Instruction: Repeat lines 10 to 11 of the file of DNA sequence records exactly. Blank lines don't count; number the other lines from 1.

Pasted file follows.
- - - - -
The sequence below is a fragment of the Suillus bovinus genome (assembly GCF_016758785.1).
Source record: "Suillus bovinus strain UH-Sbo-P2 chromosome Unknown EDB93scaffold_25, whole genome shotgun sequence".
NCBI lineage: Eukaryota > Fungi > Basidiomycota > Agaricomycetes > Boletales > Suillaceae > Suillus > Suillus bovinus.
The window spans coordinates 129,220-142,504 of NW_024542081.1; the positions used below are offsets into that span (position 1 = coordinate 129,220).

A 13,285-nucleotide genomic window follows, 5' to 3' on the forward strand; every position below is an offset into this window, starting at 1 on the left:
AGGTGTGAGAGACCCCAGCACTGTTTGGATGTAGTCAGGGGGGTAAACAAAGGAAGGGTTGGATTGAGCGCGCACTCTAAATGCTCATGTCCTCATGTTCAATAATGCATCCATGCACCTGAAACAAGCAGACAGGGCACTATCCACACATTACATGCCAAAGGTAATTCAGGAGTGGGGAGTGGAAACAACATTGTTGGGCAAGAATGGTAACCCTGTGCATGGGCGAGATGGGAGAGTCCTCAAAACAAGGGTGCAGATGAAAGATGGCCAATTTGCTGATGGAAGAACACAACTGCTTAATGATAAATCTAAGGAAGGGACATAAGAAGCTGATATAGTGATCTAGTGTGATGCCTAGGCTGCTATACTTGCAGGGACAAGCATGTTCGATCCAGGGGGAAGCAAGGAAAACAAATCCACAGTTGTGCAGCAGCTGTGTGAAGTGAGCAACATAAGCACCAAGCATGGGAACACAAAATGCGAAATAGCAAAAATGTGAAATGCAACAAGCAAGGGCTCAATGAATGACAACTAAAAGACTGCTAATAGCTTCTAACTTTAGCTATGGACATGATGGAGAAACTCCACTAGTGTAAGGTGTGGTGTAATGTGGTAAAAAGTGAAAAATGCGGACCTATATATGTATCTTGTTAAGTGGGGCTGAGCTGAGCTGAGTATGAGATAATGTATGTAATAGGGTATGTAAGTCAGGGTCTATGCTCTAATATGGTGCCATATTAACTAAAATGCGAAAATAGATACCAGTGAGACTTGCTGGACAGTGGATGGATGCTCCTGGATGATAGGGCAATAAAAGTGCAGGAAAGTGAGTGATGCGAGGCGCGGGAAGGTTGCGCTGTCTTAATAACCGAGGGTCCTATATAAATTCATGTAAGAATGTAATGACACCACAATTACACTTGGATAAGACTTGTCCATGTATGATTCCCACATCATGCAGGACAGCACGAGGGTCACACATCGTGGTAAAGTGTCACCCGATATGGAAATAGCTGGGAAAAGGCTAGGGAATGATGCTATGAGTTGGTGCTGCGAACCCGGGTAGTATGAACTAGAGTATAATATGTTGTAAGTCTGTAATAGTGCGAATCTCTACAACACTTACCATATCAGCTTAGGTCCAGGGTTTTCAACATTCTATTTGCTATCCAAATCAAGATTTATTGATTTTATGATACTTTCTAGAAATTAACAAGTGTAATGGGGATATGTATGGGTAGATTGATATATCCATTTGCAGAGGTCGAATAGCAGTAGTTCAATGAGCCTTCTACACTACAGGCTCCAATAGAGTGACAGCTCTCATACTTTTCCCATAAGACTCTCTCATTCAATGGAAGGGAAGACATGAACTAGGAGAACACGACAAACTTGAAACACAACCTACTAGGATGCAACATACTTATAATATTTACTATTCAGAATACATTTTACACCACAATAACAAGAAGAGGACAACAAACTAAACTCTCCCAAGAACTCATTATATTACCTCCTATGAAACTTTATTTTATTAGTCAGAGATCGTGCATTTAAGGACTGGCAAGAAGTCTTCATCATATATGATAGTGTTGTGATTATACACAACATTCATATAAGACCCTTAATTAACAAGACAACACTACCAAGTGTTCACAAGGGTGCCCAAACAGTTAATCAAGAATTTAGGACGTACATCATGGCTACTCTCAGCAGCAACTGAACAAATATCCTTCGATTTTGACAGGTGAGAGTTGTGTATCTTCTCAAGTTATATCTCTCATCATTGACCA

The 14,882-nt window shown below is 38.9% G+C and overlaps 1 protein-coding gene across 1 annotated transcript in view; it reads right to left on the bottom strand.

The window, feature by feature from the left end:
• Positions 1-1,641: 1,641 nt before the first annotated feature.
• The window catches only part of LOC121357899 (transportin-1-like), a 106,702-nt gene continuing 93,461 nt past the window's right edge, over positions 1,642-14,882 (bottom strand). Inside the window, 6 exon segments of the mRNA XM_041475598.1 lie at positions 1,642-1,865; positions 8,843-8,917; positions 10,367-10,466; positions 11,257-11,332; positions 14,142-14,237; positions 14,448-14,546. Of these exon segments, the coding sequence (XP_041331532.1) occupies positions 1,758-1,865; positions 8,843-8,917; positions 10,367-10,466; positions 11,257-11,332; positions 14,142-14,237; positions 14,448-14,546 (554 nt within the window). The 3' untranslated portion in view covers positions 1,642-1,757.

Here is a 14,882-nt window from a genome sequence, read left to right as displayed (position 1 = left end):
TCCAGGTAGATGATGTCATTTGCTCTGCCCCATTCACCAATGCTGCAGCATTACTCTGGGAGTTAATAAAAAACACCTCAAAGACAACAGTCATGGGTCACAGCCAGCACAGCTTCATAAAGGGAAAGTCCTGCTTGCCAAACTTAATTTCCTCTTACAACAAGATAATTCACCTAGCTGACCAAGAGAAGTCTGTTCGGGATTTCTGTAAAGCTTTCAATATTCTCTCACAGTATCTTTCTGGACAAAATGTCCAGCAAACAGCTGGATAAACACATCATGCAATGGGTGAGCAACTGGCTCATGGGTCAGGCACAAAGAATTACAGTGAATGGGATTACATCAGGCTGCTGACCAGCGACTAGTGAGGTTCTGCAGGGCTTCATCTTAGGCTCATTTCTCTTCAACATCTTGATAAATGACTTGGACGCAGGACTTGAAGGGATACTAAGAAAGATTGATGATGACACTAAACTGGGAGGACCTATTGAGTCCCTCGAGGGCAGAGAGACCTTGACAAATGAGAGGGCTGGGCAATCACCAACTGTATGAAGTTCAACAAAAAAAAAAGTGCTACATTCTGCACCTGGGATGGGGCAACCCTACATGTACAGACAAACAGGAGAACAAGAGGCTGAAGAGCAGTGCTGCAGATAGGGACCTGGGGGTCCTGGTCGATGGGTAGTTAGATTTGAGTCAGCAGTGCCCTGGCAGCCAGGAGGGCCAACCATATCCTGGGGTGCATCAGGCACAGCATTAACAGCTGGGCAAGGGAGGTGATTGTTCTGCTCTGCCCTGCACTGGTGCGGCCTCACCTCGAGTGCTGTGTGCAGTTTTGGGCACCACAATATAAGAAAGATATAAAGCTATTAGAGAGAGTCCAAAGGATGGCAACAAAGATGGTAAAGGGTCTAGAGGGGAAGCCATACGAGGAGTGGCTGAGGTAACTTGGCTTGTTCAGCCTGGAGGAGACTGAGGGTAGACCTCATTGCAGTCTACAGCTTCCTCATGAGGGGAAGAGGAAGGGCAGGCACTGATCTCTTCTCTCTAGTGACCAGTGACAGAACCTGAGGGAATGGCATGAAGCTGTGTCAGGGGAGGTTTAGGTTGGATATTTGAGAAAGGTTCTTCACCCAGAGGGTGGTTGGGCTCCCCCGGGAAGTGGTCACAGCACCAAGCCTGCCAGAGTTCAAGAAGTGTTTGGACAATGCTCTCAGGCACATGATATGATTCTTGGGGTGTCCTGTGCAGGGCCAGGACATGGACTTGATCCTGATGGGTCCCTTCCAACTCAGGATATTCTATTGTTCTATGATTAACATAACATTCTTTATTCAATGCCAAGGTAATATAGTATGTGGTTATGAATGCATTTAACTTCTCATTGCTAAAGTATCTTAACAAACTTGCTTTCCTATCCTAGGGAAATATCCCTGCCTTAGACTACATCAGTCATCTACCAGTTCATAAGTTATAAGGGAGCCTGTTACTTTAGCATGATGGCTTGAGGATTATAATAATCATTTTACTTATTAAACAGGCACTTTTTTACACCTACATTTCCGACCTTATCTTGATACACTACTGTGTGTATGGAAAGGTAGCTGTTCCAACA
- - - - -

• The window catches only part of LOC121357899 (transportin-1-like), a 106,702-nt gene continuing 93,461 nt past the window's right edge, over positions 1,642-14,882 (bottom strand). Inside the window, 6 exon segments of the mRNA XM_041475598.1 lie at positions 1,642-1,865; positions 8,843-8,917; positions 10,367-10,466; positions 11,257-11,332; positions 14,142-14,237; positions 14,448-14,546. Of these exon segments, the coding sequence (XP_041331532.1) occupies positions 1,758-1,865; positions 8,843-8,917; positions 10,367-10,466; positions 11,257-11,332; positions 14,142-14,237; positions 14,448-14,546 (554 nt within the window). The 3' untranslated portion in view covers positions 1,642-1,757.

Here is a 14,882-nt window from a genome sequence, read left to right as displayed (position 1 = left end):